just a couple of responses to address your concerns  – re. the relevance of exam questions – this was an issue that was brought up in our external stakeholder survey and an important part of the transformation of the certification program ve the last couple of years. In order to increase the relevance we have shifted all the exams over from  a product function and feature base to a job task analysis base – the job task analysis brings in the involvement of many folks who are at the coalface and gives us hugely valuable feedback on what is actually needed in terms of skill sets on projects. In the last couple of years we have also changed all our exam creation processes to ensure that we have more consultanst with real life experience helping us to write the questions and we have generally had extremely good feedback on the relevance of the questions as a result. With the Certification and Enablement Influence Council we are currently working on defining and implementing a more scalable process for also integrating more external feedback into the JTA process, in the form of a landing page or similar so we should be able to see that soon… Hope that helps to give you some insight into what we are doing on that front. Re the point about outdated certifications – I could not agree more that that is an issue we have struggled with in the past and there is still some work in progress going on there … but as you can imagine it is important to respect existing certifications in the ecosystem and a transition in that area needs to be very well planned to be fir to all… that being said there are a few ctions that we have taken in the last few years to address this – Firstly we introduced a retirement policy 3 years ago which means that only up to date exam releases are available. Then we had an “internal” certification validity policy – as you probably know we had a drive to get 90% of our own consulting workforce certified 2 years ago and ensured that this was only on current releases. The discussions with the CEIC are now around how we can sensibly put something similar into place outside SAP to help our customers understand better the validity of certifications. We are aiming to have that rolled out this year. A further point we have addressed which I think is also tied in to your point about current validity is the availability of strategic exams. One of my team’s primary focuses for this year is to build on the successfully accelerated publishing of the HANA exams ad make that the standard – getting exams and training out to the market more quickly  – especially for new technology areas – adds significant value for the entire ecosystem. Does that help at all?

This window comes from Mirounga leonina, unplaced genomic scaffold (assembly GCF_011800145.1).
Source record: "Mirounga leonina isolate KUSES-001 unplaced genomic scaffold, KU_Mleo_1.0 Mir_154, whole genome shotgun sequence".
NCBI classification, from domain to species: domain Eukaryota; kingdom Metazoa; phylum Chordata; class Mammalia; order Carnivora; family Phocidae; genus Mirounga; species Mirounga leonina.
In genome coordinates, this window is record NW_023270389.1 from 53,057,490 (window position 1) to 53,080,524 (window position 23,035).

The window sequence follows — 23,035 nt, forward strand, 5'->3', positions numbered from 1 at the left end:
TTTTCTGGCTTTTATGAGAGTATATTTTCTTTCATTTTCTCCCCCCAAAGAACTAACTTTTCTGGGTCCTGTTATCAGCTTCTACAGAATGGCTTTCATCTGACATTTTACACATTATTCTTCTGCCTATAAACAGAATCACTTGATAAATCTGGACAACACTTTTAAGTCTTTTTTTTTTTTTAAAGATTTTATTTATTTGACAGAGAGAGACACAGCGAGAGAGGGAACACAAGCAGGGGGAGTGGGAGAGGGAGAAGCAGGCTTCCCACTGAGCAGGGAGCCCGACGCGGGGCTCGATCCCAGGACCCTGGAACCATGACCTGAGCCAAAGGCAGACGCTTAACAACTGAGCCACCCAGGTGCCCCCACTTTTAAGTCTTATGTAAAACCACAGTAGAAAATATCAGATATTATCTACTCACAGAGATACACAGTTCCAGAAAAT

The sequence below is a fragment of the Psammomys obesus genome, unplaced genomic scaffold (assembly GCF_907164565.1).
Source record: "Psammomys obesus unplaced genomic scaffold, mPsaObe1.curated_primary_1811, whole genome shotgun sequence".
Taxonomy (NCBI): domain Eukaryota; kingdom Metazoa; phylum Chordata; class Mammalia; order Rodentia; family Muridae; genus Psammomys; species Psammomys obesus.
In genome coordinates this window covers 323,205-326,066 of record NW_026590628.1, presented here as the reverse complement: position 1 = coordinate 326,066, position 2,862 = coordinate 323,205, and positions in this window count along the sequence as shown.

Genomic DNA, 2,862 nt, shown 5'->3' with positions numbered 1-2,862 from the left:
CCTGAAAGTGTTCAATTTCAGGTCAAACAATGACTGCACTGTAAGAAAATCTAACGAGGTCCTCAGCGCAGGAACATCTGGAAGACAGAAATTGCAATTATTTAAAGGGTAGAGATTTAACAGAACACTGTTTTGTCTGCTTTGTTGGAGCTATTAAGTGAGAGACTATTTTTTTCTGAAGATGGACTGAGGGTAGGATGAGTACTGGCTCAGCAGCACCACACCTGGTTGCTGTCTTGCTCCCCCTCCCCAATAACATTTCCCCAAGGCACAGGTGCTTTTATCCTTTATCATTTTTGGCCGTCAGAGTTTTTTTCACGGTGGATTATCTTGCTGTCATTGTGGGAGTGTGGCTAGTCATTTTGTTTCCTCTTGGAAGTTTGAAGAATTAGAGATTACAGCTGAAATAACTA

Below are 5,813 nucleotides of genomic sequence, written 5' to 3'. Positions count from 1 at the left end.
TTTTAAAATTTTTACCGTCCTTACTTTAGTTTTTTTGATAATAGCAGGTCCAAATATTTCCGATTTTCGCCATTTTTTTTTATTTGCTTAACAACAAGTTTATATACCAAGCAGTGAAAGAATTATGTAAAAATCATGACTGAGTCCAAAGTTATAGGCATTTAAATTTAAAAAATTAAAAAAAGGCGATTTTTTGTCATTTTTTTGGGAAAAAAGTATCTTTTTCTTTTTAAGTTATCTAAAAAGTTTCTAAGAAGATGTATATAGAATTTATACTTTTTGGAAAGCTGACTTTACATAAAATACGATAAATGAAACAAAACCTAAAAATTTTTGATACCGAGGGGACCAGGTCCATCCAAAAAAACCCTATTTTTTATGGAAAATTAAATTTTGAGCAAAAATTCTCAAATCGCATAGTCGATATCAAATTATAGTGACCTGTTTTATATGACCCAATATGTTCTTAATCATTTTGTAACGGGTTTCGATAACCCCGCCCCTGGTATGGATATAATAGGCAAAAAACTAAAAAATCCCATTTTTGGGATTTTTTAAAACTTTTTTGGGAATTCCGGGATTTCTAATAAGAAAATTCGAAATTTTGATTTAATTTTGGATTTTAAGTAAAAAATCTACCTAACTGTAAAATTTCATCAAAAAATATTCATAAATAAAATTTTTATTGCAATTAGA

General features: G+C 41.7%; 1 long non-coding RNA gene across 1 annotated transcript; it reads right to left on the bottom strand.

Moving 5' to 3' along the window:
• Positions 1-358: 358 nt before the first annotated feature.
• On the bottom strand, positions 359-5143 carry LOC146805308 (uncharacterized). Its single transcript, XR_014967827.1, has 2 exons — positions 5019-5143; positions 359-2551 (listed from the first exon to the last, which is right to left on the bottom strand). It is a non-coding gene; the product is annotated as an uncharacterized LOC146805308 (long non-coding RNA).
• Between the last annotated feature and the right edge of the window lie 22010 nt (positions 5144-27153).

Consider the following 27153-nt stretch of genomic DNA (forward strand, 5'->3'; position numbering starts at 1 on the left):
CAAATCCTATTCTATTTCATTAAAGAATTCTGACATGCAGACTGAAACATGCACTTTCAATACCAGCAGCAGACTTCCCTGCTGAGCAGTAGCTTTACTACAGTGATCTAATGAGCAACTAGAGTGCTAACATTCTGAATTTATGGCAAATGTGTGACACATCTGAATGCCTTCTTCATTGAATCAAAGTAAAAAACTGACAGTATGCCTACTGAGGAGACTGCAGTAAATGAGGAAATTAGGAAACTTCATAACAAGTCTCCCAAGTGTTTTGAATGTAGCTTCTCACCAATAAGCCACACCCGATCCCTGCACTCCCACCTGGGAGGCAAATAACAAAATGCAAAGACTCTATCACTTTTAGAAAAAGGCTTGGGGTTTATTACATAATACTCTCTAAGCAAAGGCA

• Hi Susan

        Thanks for the update.  If the certification process is so robust and a true measure of SAP knowledge why place the extra barriers for candidates in some of your developing markets such as India?



        • Hi Paul,

          We have a few markets where intellecutal property abuse and false identification are used to gain certification credentials, and in those markets, the process for registering for a certification exam are more rigorous than other markets.  The additional process validates that the candidate has either attended an accredited training program or has valid job experience prior to sitting for the exam.  These additional measures were put in place as a deterrent to prevent further fraud and IP theft. 

          • Hi Mary

            Thanks for the honesty and reinforcing my views why this policy exists.  I will address each one of the issues you raise:

            1. Fraud.

            This is a process issue whereby the identity of the candidate needs to be verified.  I can think of a number of ways this can be achieved.  If this is such an issue, I am unsure how you validate that the right person is sitting the exam when someone proves they have the adequate work experience to qualify for the examination process. 

            2. IP Theft

            Again the purpose of certification is to validate the knowledege and skills of the candidate.  It is designed to ensure that customers can source an appropriate skill level for their projects.  It should not be about revenue generation.  The protection of IP argument is about protecting the SAP Education revenue stream and not about getting skills in the marketplace.  There are a lot of legal educational resources and access to SAP solutions to enable candidates gain enough skills to pass associate level examinations.

            It is unfortunate  that SAP is so concerned about protecting their SAP Education intellectual property that they implement a discriminatory policy.  Well obviously SAP is not so concerned to do anything about IP issues when it brought to their attention.  On 16th April I sent a tweet to @SAPEDU indicating that authorised SAP training materials were available on slideshare and scribd.  A followup tweet from @SAPEDU asked which materials and I indicated CRM etc.  Well today I checked and searched for SAP CRM on slideshare and the second result was the training material.